One of the things discussed in a session at DFW Writers’ Conference this year was not to blog about writing. I’m gonna go right on ahead and break that “rule,” because when I was first starting out, there were so many mixed messages and people with a bias making proclamations that it was hard to tell which way was up. I wish I’d had someone “in the thick of it” to tell me what was going on, so I’m going to provide that resource.
I’ve had a little bit of time to recover from the sugar-and-caffeine soaked two-day marathon that is DFW Writers’ Conference, and I’m here to tell you it is money well spent. I was a little nervous going in that I wouldn’t get as much out of it as I had last year, in my first visit, but this year was better. I was more comfortable, had better business cards (based on experience from the year prior), and knew to wear a sweater because some of those rooms are cold and because I sweat with nervousness during a pitch. All good lessons!
If you’re on the fence about attending a writing conference–maybe you’re worried about the cost–I’d recommend you do it. I can’t vouch for any but DFW Con, as it’s the only “big” conference I’ve attended, but if you even think there is something you’ll learn, go. And if you’re querying agents, DEFINITELY go.
On that note: My pitch session(s)
At DFW Con you get one pitch session with an agent included in the ticket price. You look through all the attending agents, pick your top three, and are assigned a pitch session.
A pitch session is basically like speed dating. And you’re speaking on behalf of your book. You have 10 minutes to convince the person across the table that you have something they could sell. If they’re interested, they may ask for you to query them, or for pages. Or, if you’re really lucky, for a full manuscript.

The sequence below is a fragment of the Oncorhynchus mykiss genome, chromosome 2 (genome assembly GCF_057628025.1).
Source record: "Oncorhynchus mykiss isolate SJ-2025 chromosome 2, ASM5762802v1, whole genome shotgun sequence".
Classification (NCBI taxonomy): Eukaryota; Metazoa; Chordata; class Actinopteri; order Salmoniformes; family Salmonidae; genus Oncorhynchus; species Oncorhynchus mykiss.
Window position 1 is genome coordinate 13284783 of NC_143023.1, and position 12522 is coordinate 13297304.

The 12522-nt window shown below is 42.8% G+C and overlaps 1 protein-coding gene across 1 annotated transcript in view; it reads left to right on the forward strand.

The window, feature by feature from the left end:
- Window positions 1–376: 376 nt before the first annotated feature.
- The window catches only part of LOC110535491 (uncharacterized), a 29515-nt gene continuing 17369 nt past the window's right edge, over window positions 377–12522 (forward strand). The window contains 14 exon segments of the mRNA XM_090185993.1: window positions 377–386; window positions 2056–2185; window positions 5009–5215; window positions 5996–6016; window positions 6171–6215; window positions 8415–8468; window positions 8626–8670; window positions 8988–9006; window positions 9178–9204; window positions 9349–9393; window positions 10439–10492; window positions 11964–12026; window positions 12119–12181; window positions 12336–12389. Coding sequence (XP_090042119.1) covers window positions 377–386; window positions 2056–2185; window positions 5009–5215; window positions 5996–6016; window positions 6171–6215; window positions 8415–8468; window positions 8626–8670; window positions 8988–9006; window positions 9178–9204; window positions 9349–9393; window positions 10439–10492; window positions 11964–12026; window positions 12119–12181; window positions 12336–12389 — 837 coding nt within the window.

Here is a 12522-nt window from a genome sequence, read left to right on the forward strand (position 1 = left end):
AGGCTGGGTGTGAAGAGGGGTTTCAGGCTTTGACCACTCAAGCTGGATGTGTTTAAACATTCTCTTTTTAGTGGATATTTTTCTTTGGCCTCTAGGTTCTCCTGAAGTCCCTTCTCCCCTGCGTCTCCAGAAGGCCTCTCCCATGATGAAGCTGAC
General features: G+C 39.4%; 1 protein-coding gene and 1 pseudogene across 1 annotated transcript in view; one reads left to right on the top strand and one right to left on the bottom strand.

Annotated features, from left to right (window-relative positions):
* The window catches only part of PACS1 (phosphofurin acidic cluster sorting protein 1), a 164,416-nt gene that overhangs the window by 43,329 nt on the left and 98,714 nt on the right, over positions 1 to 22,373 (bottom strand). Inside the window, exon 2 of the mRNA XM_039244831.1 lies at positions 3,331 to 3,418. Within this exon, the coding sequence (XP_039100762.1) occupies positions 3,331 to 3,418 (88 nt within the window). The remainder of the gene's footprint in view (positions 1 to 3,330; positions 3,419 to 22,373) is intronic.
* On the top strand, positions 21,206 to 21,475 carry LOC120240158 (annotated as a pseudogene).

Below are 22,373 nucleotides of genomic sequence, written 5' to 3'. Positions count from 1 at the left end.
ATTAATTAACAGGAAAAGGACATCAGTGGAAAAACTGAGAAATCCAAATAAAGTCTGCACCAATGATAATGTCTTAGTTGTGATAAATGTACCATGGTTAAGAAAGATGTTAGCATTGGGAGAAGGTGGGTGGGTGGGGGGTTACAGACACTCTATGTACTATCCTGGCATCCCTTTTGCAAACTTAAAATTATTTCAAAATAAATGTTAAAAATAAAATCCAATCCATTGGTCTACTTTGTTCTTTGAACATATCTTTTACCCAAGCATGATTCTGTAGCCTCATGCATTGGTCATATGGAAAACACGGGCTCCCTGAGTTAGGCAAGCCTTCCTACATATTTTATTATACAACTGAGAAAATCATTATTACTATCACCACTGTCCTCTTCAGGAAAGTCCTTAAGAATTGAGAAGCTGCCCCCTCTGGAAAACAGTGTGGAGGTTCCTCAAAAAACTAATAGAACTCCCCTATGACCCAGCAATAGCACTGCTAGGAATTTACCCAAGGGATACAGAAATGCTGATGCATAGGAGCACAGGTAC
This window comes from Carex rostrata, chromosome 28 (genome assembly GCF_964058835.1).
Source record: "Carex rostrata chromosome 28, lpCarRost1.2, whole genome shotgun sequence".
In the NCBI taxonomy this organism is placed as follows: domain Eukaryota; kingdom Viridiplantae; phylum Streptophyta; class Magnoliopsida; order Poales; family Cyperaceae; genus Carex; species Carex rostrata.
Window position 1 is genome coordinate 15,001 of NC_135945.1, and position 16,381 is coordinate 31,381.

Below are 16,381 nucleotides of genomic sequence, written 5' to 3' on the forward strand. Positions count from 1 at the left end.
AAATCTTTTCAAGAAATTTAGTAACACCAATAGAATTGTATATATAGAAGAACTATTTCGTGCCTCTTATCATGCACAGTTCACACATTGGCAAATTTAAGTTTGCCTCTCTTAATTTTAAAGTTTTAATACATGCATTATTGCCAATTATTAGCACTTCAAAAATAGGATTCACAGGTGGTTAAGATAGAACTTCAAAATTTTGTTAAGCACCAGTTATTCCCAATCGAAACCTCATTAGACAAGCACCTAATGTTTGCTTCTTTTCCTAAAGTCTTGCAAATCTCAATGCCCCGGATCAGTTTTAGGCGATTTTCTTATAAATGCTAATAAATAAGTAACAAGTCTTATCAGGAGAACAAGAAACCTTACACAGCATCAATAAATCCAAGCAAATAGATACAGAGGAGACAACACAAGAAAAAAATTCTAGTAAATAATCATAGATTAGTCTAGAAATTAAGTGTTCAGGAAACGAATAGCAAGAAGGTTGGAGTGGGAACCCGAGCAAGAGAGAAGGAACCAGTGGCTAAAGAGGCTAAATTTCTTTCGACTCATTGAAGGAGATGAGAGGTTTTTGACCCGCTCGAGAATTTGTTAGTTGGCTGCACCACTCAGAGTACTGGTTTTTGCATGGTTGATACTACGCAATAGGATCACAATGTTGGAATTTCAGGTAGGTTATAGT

She asked for a full manuscript!
And then, at DFW Con anyway, you can pay $40 for a second pitch session. So I did that, with another agent who I’d seen around and who I thought maybe would like a zombie gamebook.
And then SHE asked for a full manuscript.
So I’m like:
That alone made the conference worth it to me. Especially when my query letter was read at the Gong Show at the end of the conference, and my letter got triple-gonged before they even read the third line (no, I’m not telling you which letter it was. I’m embarrassed. I swear it was going to be SO GOOD, if they had only read a little further!)
But that explains some of the trouble I’ve been having. I’ve gotten nothing but rejections from my letter. If I was only sending out that letter (continuing to make the mistake/take the risk), I may never have gotten the chance to put my manuscript in front of an agent. By going to DFW Con, I get to do it TWICE. That’s huge.
Even without those parts of the conference, there’s a lot to learn. I went to an incredible session on how to do your taxes as a writer. In fact, I wish I could explain it well enough to do a post on it, because it will be so useful. (The short version: It’s pretty complicated).
I also got to meet lots of other writers, of all kinds of backgrounds, and got to hang out with some pros. I took sessions on grammar and dialogue and social media. I got the inside scoop on the different royalty rates (and I WILL be blogging about that. That was too good not to share), and had an excellent session with Jenny Martin on finding your voice.
In short: Conferences do a lot for you. Go try one out.
And let’s dance a little more.